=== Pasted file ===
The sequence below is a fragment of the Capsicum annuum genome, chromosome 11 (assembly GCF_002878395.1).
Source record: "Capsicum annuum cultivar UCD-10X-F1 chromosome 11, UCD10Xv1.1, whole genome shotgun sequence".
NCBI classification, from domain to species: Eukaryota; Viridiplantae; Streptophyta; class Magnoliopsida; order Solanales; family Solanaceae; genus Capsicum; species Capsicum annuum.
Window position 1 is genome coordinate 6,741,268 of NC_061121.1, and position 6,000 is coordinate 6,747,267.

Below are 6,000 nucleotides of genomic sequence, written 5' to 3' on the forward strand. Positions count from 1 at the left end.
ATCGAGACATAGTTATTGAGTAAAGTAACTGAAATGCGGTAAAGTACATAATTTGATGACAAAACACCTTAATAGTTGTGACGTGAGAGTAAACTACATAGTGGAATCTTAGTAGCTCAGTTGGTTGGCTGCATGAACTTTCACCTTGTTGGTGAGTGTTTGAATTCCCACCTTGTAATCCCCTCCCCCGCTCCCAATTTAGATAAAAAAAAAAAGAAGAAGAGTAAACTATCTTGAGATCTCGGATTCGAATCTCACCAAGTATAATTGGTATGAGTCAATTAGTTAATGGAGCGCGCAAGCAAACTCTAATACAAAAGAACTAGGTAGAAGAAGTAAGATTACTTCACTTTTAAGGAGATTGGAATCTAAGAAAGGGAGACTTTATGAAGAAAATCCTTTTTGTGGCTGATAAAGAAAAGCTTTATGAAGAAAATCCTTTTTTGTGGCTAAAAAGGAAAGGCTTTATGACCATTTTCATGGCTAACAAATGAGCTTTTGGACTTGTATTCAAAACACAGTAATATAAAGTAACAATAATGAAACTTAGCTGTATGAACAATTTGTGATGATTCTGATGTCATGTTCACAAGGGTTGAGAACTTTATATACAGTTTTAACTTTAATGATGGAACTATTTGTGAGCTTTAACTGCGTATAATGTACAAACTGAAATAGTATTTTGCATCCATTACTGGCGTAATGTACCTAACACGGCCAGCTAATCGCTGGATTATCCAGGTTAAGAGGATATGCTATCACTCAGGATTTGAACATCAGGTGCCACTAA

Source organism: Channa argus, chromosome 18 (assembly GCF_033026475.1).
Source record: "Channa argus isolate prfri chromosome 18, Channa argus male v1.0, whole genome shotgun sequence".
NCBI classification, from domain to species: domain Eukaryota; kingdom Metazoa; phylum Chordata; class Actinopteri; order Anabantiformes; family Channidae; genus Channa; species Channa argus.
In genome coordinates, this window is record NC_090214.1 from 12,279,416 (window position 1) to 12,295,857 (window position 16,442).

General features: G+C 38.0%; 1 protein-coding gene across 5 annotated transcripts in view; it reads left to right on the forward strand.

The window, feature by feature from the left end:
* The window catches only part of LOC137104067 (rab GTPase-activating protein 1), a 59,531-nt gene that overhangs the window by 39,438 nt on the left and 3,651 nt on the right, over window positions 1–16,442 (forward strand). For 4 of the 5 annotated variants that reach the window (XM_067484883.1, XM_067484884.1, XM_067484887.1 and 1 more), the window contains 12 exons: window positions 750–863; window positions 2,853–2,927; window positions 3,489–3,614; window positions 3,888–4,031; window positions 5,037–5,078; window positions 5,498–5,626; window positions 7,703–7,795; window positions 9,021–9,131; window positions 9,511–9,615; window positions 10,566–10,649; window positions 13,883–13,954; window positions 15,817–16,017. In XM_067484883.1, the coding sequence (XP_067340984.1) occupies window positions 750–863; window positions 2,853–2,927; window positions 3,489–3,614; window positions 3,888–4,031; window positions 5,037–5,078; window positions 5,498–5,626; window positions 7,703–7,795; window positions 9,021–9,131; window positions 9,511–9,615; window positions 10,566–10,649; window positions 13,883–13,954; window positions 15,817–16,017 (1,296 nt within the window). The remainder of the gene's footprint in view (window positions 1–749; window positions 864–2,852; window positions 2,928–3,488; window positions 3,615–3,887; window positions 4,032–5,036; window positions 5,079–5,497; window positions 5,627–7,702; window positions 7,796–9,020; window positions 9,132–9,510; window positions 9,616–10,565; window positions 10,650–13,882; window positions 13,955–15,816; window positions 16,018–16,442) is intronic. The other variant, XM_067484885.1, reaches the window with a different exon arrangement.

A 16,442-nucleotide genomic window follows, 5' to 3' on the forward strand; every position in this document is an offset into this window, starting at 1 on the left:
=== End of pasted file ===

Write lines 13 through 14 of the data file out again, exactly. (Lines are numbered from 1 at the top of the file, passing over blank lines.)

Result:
* The window catches only part of LOC137104067 (rab GTPase-activating protein 1), a 59,531-nt gene that overhangs the window by 39,438 nt on the left and 3,651 nt on the right, over window positions 1–16,442 (forward strand). For 4 of the 5 annotated variants that reach the window (XM_067484883.1, XM_067484884.1, XM_067484887.1 and 1 more), the window contains 12 exons: window positions 750–863; window positions 2,853–2,927; window positions 3,489–3,614; window positions 3,888–4,031; window positions 5,037–5,078; window positions 5,498–5,626; window positions 7,703–7,795; window positions 9,021–9,131; window positions 9,511–9,615; window positions 10,566–10,649; window positions 13,883–13,954; window positions 15,817–16,017. In XM_067484883.1, the coding sequence (XP_067340984.1) occupies window positions 750–863; window positions 2,853–2,927; window positions 3,489–3,614; window positions 3,888–4,031; window positions 5,037–5,078; window positions 5,498–5,626; window positions 7,703–7,795; window positions 9,021–9,131; window positions 9,511–9,615; window positions 10,566–10,649; window positions 13,883–13,954; window positions 15,817–16,017 (1,296 nt within the window). The remainder of the gene's footprint in view (window positions 1–749; window positions 864–2,852; window positions 2,928–3,488; window positions 3,615–3,887; window positions 4,032–5,036; window positions 5,079–5,497; window positions 5,627–7,702; window positions 7,796–9,020; window positions 9,132–9,510; window positions 9,616–10,565; window positions 10,650–13,882; window positions 13,955–15,816; window positions 16,018–16,442) is intronic. The other variant, XM_067484885.1, reaches the window with a different exon arrangement.

A 16,442-nucleotide genomic window follows, 5' to 3' on the forward strand; every position in this document is an offset into this window, starting at 1 on the left: